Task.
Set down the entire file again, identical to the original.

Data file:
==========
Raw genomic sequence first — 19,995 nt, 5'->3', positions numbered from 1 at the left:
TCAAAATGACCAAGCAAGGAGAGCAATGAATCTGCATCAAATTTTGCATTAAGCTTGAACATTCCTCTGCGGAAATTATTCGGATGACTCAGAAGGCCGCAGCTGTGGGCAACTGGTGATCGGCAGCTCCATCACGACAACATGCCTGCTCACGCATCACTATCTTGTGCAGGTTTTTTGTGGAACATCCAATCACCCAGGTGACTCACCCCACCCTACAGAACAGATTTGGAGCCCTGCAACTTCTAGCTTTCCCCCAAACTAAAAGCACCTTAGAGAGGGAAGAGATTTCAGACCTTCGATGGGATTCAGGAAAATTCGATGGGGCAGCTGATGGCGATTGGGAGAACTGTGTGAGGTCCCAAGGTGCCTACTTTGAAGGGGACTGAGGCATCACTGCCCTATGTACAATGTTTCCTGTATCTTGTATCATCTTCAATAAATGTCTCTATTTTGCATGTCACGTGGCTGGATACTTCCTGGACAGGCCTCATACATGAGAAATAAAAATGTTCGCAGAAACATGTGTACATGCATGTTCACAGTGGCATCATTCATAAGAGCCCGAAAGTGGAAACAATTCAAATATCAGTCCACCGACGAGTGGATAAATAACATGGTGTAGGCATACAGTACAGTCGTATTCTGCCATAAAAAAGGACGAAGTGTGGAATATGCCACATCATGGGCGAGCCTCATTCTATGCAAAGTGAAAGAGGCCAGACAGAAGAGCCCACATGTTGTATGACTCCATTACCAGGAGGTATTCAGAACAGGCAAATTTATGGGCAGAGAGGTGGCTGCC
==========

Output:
Raw genomic sequence first — 19,995 nt, 5'->3', positions numbered from 1 at the left:
TCAAAATGACCAAGCAAGGAGAGCAATGAATCTGCATCAAATTTTGCATTAAGCTTGAACATTCCTCTGCGGAAATTATTCGGATGACTCAGAAGGCCGCAGCTGTGGGCAACTGGTGATCGGCAGCTCCATCACGACAACATGCCTGCTCACGCATCACTATCTTGTGCAGGTTTTTTGTGGAACATCCAATCACCCAGGTGACTCACCCCACCCTACAGAACAGATTTGGAGCCCTGCAACTTCTAGCTTTCCCCCAAACTAAAAGCACCTTAGAGAGGGAAGAGATTTCAGACCTTCGATGGGATTCAGGAAAATTCGATGGGGCAGCTGATGGCGATTGGGAGAACTGTGTGAGGTCCCAAGGTGCCTACTTTGAAGGGGACTGAGGCATCACTGCCCTATGTACAATGTTTCCTGTATCTTGTATCATCTTCAATAAATGTCTCTATTTTGCATGTCACGTGGCTGGATACTTCCTGGACAGGCCTCATACATGAGAAATAAAAATGTTCGCAGAAACATGTGTACATGCATGTTCACAGTGGCATCATTCATAAGAGCCCGAAAGTGGAAACAATTCAAATATCAGTCCACCGACGAGTGGATAAATAACATGGTGTAGGCATACAGTACAGTCGTATTCTGCCATAAAAAAGGACGAAGTGTGGAATATGCCACATCATGGGCGAGCCTCATTCTATGCAAAGTGAAAGAGGCCAGACAGAAGAGCCCACATGTTGTATGACTCCATTACCAGGAGGTATTCAGAACAGGCAAATTTATGGGCAGAGAGGTGGCTGCC